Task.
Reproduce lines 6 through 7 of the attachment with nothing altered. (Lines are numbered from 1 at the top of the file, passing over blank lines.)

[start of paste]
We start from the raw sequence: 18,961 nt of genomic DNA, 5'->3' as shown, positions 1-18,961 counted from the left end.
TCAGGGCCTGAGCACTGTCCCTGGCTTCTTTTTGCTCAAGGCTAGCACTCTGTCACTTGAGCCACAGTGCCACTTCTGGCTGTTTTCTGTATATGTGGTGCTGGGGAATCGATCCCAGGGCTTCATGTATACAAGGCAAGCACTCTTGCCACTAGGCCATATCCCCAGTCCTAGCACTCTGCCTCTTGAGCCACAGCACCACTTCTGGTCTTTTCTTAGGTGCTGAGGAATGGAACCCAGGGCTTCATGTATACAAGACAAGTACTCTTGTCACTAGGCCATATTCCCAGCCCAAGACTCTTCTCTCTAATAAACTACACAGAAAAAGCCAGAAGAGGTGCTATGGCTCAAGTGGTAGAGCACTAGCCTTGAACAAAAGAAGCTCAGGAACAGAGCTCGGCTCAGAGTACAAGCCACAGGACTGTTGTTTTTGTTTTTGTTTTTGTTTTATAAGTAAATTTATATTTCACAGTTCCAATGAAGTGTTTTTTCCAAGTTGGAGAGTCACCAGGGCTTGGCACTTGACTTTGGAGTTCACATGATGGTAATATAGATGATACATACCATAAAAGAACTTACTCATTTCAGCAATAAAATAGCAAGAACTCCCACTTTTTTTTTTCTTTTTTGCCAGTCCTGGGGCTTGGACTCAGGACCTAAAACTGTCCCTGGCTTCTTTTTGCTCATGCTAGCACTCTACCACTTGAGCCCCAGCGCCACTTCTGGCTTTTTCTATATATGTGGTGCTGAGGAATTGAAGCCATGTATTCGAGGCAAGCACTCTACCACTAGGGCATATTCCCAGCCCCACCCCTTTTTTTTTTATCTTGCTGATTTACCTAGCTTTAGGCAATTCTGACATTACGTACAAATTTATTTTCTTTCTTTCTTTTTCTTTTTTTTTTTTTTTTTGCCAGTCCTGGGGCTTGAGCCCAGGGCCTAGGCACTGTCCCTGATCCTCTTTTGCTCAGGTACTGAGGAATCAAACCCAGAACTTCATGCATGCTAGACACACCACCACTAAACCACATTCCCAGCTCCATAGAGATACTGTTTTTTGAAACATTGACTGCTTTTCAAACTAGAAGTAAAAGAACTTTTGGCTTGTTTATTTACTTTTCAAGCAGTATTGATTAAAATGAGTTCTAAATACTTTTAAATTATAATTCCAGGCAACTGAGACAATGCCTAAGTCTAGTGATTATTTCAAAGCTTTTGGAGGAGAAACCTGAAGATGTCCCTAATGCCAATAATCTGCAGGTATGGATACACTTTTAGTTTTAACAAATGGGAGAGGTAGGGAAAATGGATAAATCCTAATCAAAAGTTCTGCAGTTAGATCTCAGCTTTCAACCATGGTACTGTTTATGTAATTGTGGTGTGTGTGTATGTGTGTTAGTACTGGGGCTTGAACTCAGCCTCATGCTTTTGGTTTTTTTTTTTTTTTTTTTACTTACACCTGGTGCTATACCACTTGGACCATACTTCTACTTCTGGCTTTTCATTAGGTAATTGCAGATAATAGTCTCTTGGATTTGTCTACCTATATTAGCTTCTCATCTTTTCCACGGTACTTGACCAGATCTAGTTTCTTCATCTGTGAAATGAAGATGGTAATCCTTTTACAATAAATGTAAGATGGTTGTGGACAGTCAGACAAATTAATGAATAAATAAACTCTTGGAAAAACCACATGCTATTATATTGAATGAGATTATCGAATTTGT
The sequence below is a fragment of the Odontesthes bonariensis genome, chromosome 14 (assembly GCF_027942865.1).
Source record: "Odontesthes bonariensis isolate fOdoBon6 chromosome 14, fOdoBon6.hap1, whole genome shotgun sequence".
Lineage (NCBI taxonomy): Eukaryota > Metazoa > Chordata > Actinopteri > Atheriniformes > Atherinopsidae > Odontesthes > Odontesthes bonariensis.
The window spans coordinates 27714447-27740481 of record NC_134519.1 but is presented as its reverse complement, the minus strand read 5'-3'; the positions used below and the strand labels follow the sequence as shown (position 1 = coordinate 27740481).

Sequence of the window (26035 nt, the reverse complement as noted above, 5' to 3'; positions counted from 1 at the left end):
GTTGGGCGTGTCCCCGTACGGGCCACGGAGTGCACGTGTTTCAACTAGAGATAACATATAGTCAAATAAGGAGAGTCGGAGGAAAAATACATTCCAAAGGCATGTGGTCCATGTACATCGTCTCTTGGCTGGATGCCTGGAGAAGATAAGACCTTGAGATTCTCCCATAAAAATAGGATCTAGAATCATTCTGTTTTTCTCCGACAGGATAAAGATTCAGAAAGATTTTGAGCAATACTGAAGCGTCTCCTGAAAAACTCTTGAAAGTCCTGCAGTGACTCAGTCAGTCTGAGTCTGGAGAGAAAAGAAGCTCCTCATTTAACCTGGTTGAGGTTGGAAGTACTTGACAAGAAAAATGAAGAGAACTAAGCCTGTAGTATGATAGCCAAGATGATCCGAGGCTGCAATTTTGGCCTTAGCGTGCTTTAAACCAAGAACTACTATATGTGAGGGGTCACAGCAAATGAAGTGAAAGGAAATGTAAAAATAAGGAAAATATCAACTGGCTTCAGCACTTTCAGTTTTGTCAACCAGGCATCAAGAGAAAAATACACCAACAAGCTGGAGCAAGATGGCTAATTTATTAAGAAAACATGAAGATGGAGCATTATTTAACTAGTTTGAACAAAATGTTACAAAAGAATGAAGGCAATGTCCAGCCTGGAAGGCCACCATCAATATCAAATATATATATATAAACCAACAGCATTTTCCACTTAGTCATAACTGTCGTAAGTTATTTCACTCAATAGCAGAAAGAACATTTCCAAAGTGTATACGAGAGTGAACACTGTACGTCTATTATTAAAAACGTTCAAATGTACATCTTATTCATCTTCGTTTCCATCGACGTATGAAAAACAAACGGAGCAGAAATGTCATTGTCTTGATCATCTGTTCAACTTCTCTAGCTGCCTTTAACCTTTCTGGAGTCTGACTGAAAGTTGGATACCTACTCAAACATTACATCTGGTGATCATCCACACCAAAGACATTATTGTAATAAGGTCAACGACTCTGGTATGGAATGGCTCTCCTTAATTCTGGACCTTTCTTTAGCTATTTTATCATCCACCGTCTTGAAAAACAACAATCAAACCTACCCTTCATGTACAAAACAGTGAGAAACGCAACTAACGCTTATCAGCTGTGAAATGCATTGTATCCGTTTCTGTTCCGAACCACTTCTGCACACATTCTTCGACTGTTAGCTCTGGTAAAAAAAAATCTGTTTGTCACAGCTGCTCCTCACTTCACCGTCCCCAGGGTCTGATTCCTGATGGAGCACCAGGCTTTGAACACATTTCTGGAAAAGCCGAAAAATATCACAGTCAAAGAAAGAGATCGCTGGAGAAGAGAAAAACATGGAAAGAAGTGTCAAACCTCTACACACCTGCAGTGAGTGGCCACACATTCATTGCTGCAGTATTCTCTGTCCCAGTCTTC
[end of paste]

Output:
The window spans coordinates 27714447-27740481 of record NC_134519.1 but is presented as its reverse complement, the minus strand read 5'-3'; the positions used below and the strand labels follow the sequence as shown (position 1 = coordinate 27740481).

Sequence of the window (26035 nt, the reverse complement as noted above, 5' to 3'; positions counted from 1 at the left end):